1 1 Traffic Safety Facts Research Note DOT HS November 2009 Fatal Crashes Involving Summary Fatalities from crashes involving young drivers have accounted for just under one-fifth of all fatalities on the Nation s roads. This population of young drivers has specific characteristics that set them apart from older drivers as well as a specific set of laws pertaining to their ability to drive. Previous research has shown that young drivers lack the experience behind the wheel that most older drivers have, do not have the same maturity level as older drivers, and are more prone to risk-taking behavior. 1 These characteristics influenced the development of graduated driver licensing (GDL) programs in different areas of the country to provide opportunities for experience, lessen the opportunity for risk-taking behavior, and educate young drivers about hazards on roadways. While these programs are greatly beneficial, young driver-related crashes remain a prevalent issue in our Nation. Youths 15 to 20 years old represented 9 percent of the U.S. population in 2007 and 6 percent of the licensed drivers; however, 19 percent of the fatalities in the United States in 2007 were related to young-driver crashes. Approximately two-thirds of the people killed in fatal young-driver crashes are the young drivers themselves or the passengers (of all ages) of the young drivers. Of the passengers killed riding in vehicles with young drivers, 67 percent are in the same 15-to-20-year-old age group as the drivers. Fifty-six percent of the fatal crashes and 57 percent of the fatalities involving young drivers occur on rural roadways. GDL typically consists of three distinct stages: (1) the learner s permit stage in which teen drivers may only drive with a fully licensed adult in the vehicle; (2) provisional or intermediate license stage, in which novice teen drivers may drive unsupervised, but with certain restrictions in place; and (3) full licensing. The provisional or intermediate stage includes various driving restrictions, including nighttime driving, disallowing teen drivers to drive after a certain curfew, and passenger restrictions, disallowing teen drivers to drive with other teen passengers in the vehicle. As of July 2009, 48 States plus the District of Columbia have a nighttime driving restriction in place for young drivers in their provisional license phase. Forty-two States plus DC have passenger restrictions for young novice drivers. At age 18, provisional license restrictions are typically lifted (IIHS, July 2009). Data Analysis Data from NHTSA s Fatality Analysis Reporting System (FARS) have been used for this Research Note. Youngdriver-involved crashes are those in which the driver of at least one of the vehicles or motorcycles involved in the crashes was driven or operated by someone 15 to 20 years old. Data for licensed drivers and the definition of roadway type (rural or urban) are provided by the Federal Highway Administration. U.S. population data is provided by the U.S. Census Bureau. Motor vehicle crashes are the leading cause of death for 15- to 20-year-olds, based on 2005 figures that are the latest mortality data currently available from the National Center for Health Statistics. For the purposes of this document, the term young driver is defined as a person 15 to 20 years old who was driving a vehicle or operating a motorcycle. In 2007, 6,982 young drivers were involved in 6,669 fatal crashes (Table 1). A total of 7,650 fatalities occurred in those crashes. Fatalities of individuals involved in young-driverrelated fatal crashes have fluctuated slightly over the previous 10 years, with a general decrease occurring since There was a 13-percent decrease in fatalities involving young drivers from 1998 to 2007, from 8,819 to 7,650. From the peak of 9,251 fatalities in 2002, there has been a 17-percent decrease in fatalities. 1 NHTSA. Teen Driver Crashes: A Report to Congress. July DOT HS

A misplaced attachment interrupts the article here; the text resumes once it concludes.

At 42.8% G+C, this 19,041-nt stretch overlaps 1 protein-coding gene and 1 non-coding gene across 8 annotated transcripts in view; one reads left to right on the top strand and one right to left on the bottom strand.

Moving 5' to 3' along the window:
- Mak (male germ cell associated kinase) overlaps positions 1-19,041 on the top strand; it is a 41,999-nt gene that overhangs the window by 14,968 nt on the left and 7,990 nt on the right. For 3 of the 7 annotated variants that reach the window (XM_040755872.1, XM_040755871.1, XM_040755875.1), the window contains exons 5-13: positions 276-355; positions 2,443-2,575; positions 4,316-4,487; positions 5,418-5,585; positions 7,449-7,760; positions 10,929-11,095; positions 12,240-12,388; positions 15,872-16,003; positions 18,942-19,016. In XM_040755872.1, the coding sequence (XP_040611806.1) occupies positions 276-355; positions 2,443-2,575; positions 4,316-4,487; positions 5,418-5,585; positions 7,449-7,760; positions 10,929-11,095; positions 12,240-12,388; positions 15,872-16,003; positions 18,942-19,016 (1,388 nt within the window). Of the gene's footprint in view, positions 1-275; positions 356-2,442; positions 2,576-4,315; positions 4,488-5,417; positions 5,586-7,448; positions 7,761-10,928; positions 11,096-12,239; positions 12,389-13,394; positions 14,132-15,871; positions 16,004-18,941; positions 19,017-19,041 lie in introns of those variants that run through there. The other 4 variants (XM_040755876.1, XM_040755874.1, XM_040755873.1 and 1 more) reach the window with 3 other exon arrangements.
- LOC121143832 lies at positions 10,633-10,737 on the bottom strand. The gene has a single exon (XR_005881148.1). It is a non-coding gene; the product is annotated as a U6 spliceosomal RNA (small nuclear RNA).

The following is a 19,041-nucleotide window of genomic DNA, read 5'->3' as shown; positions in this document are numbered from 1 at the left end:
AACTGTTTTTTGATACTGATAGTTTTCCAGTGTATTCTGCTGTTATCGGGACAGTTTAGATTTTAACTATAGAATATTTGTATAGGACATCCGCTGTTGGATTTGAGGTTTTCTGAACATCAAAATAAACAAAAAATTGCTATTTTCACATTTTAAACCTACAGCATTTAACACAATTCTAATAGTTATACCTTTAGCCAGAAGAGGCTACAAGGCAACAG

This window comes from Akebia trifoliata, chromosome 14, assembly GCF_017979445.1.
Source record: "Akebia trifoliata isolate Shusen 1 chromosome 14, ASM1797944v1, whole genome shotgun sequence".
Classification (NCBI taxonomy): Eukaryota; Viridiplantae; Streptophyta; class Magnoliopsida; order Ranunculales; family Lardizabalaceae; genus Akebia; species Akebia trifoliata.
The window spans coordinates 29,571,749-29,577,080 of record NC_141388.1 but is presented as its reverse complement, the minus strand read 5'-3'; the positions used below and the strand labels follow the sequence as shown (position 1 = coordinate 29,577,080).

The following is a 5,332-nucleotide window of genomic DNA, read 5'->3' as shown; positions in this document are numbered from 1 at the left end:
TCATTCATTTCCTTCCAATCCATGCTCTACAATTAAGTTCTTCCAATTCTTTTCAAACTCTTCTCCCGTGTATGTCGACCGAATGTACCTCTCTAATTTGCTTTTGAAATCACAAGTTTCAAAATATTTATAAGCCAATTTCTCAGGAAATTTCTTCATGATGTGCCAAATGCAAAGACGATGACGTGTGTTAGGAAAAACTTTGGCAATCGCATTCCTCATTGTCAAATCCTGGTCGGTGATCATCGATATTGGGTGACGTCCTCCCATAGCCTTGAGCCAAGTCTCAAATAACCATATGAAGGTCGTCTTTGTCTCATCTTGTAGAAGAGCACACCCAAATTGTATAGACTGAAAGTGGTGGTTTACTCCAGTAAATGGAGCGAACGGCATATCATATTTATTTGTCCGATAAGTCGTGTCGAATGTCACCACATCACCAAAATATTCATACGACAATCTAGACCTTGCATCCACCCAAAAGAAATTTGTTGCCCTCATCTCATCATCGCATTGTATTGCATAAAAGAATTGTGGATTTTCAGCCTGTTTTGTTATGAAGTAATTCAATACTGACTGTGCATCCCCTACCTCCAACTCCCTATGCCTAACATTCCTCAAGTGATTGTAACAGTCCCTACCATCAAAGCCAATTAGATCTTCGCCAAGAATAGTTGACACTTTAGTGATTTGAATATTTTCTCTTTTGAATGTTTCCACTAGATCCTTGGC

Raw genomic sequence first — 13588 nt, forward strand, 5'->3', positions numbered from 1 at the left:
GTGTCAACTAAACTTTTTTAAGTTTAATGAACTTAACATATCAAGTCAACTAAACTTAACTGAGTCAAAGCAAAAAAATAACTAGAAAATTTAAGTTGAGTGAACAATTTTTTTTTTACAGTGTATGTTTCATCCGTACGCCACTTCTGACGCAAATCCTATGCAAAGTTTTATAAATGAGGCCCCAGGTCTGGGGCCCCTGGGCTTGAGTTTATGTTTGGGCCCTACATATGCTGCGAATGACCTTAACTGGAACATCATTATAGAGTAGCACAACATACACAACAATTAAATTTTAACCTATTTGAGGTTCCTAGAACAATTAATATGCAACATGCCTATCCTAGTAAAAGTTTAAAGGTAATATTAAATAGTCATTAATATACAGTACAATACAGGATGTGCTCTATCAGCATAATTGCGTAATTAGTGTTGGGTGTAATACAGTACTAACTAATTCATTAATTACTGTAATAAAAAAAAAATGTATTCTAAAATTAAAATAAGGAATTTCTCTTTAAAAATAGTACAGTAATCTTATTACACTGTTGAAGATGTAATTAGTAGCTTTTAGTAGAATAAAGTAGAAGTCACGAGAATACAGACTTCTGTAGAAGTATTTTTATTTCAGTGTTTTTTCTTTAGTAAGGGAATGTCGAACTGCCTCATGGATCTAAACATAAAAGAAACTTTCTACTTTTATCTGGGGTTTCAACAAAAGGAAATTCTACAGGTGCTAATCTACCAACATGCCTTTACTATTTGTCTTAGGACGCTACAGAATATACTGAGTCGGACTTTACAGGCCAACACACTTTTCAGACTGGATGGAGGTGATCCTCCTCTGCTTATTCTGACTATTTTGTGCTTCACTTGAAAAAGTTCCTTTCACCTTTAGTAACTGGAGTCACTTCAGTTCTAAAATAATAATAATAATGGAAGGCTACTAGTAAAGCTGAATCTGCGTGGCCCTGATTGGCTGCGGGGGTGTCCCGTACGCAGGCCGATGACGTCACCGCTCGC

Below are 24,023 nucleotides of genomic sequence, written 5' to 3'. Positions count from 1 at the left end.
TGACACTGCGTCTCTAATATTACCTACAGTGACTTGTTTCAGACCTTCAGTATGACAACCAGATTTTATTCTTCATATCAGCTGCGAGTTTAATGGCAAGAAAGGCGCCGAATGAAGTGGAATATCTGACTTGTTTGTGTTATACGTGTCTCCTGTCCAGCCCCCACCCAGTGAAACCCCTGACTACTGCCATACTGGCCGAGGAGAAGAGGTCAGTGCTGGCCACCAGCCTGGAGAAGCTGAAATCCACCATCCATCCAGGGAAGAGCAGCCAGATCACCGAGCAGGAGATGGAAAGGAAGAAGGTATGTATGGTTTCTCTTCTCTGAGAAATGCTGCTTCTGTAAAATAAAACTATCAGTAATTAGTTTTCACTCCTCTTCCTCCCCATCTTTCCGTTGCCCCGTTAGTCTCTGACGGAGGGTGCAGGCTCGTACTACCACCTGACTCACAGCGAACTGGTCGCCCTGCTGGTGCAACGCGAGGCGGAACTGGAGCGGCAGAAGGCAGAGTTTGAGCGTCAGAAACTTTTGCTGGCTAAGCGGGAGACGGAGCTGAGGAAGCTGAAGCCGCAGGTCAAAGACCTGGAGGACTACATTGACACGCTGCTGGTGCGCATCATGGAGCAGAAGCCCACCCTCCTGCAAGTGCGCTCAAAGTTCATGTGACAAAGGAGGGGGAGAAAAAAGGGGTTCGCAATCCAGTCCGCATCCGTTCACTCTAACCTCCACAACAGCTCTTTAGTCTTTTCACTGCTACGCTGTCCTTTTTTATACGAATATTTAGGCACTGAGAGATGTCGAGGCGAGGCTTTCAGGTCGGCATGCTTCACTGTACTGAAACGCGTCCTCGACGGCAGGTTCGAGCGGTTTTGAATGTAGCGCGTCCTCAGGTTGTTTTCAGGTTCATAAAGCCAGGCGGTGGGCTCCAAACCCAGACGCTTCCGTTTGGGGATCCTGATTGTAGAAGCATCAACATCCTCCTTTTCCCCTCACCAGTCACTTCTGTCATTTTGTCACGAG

2 2 Table 1. Fatal Crashes Involving Young (15- to 20-Year- Old) Drivers, by Year Fatal Crashes Involving Young Drivers Total Fatalities in Crashes Involving Year Involved ,635 7,987 8, ,813 8,187 9, ,860 8,224 9, ,789 8,166 9, ,968 8,325 9, ,585 7,937 8, ,599 7,942 8, ,161 7,500 8, ,180 7,493 8, ,669 6,982 7,650 Source: NCSA, FARS (Final), 2007 (Annual Report File) Over the previous 10 years, the young drivers killed in these fatal crashes have accounted for 39 to 43 percent of the total fatalities (Table 2). In 2007, 3,174 of those killed in young-driver-related crashes were the young drivers themselves (Chart 1). Thus, the remaining 59 percent of those killed in fatal crashes involving young drivers were people other than the drivers. Approximately two-thirds of the people killed in these crashes are the young drivers themselves or the passengers of the young drivers. Young drivers often travel with passengers of their own age group. By this account, passengers of this age group are more frequently killed in these crashes than passengers of other ages a total of 2,029 passenger fatalities. In 2007, 1,359 fatalities (67%) were the young passengers of the young drivers (Chart 2). More than three-fourths of the occupants of the young drivers were younger than 20. The number of fatalities to occupants of other vehicles and to nonoccupants has declined by 13 percent and 23 percent, respectively, from 1998 to However, the proportion of the total young-driver-related fatalities that these groups comprise has remained relatively constant throughout the 10-year period. During 2007, 1,822 people were killed in other vehicles during a youngdriver-related crash. Nonoccupant fatalities in youngdriver-related crashes totaled 625 in Data for 2007 fatalities in crashes involving young drivers by State are presented in Table 5 at the end of this document. Table 2. Fatalities in Crashes Involving 15- to 20-Year-Old Drivers by Person Type and Year Passenger of Young Driver, by Age Group Year Young Driver (Age 15-20) < >20 Total* ,431 2, , (39%) ,564 2, , (39%) ,621 2, , (40%) ,617 2, , (40%) ,838 2, , ,675 2, , (42%) ,634 2, , ,474 2, , (42%) ,490 2, , (43%) ,174 2, , Source: NCSA, FARS (Final), 2007 (Annual Report File) *Total includes passengers of unknown age ** Percentages may not add to 100 due to rounding All Others Other Vehicle Occupants Nonoccupants 2, (9%) 2, (25%) 2, , , , , (7%) 1, , , Total 8,819 9,139 9,097 9,064 9,251 8,727 8,782 8,241 8,211 7,650